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Cleaning up that Dirty Water

Efforts Continue to Make the Charles River Swimmable by 2005

By Pey-Hua Hwang

Being a freshman at MIT means trying out lots of things for the first time. For Jaryn S. Finch ’04, crew seemed like the perfect way to start something new. Little did she know that the Charles River is not only good for rowing, but is also good for getting eye infections.

“I contracted a viral infection from that nasty river, which meant that I couldn’t wear my contacts for approximately two and a half months. My eyes turned bright red, and I went to the doctors five times in the space of a week,” Finch said. She said that participating in crew became difficult because of the blinding glare off the water. “I’ll definitely be more careful in the future on that river,” she continued.

Surprisingly, just this last April the Environmental Protection Agency upgraded its rating of the Charles River to a B. A B rating means that the water is clean enough for boating 90 percent of the time and meets swimming standards 65 percent of the time. Five years ago, the Charles River was failing with a D rating. According to the Environmental Protection Agency, it was only meeting bacteria boating standards 39 percent of the time and swimming standards 19 percent of the time.

Luckily for it, the Charles River had friends in high places, and the Clean Charles Coalition was put together to pull up its D grade in 1995 to an A in 2005. This organization consists of area colleges including MIT, corporations ranging from Polaroid to Stop and Shop, and Triumvirate Environmental Incorporated.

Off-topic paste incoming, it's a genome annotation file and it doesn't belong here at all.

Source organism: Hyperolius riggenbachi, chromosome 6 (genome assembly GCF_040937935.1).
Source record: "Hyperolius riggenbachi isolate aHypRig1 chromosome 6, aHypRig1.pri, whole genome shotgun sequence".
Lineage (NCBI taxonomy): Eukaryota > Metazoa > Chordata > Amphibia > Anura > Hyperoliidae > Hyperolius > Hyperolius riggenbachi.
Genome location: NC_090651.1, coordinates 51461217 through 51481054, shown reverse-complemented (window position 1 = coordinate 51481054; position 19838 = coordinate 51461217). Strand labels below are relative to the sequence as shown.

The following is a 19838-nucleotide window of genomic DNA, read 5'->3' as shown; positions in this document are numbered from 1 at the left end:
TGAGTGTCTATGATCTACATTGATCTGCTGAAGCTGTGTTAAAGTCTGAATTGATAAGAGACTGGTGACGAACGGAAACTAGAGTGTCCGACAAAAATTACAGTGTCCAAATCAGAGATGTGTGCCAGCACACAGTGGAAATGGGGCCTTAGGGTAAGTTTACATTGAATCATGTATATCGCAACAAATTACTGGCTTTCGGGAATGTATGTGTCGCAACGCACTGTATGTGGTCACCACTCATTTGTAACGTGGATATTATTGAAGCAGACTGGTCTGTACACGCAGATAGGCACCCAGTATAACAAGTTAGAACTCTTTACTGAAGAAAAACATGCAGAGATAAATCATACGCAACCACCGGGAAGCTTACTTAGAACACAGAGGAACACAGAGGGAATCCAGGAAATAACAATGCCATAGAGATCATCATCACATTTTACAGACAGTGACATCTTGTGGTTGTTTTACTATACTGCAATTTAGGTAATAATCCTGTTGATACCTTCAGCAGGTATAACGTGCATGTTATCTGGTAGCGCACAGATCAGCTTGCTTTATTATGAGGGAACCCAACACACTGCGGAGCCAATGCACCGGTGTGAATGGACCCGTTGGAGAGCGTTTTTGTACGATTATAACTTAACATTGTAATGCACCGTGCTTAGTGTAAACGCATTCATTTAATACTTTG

Denise Breault, one of the TEI’s representative in the Coalition, said, “We work closely in conjunction with the EPA,” and “went on frequent cleanups.” Some of the things that have been found on these clean-ups include shopping carts, mattresses, hubcaps, and even whole cars. The Coalition is primarily focused on educating riverside industries about ways to reduce waste in stormwater.

MIT Environmental Officer and member of the Coalition Zhanna Davidovitz spoke about on how MIT wasn’t afraid to get its hands dirty either. “There was a push before Earth Day last year to clean the banks of the Charles,” she said.

The ten communities in the lower Charles also contributed greatly to the improvement of the water by evaluating their storm drains for illegal tie-tins from sewer pipes. Removing these connections reduced illicit discharges by one million gallons a day over a period of several years.

However, improvements aside, Bob Zimmerman, executive director of the Charles River Watershed Association, which is responsible for collecting water quality data, said that he still awaits the year when “pollution problems are history.” Currently color coded flags are used at boat houses to inform the public about days when water quality poses health risks.

This August a new type of barrier, called the Gunderboom, used for filtering suspended solids and bacteria, was instituted as a pilot program at Magazine Beach. Kristin Finn, the external relations coordinator for the CRWA, said that “unofficially the ‘Gunderboom’ did not perform as well as hoped.” The EPA has not yet released official results of this pilot project.

The general opinion around the MIT campus about this issue is that the condition of the Charles has improved but that work still needs to be done. “I don’t think that the water has been cleaned enough, and I definitely would not want to be swimming in it. However, I applaud the efforts of those who are cleaning it up,” said Kimberly G. Chao ’04.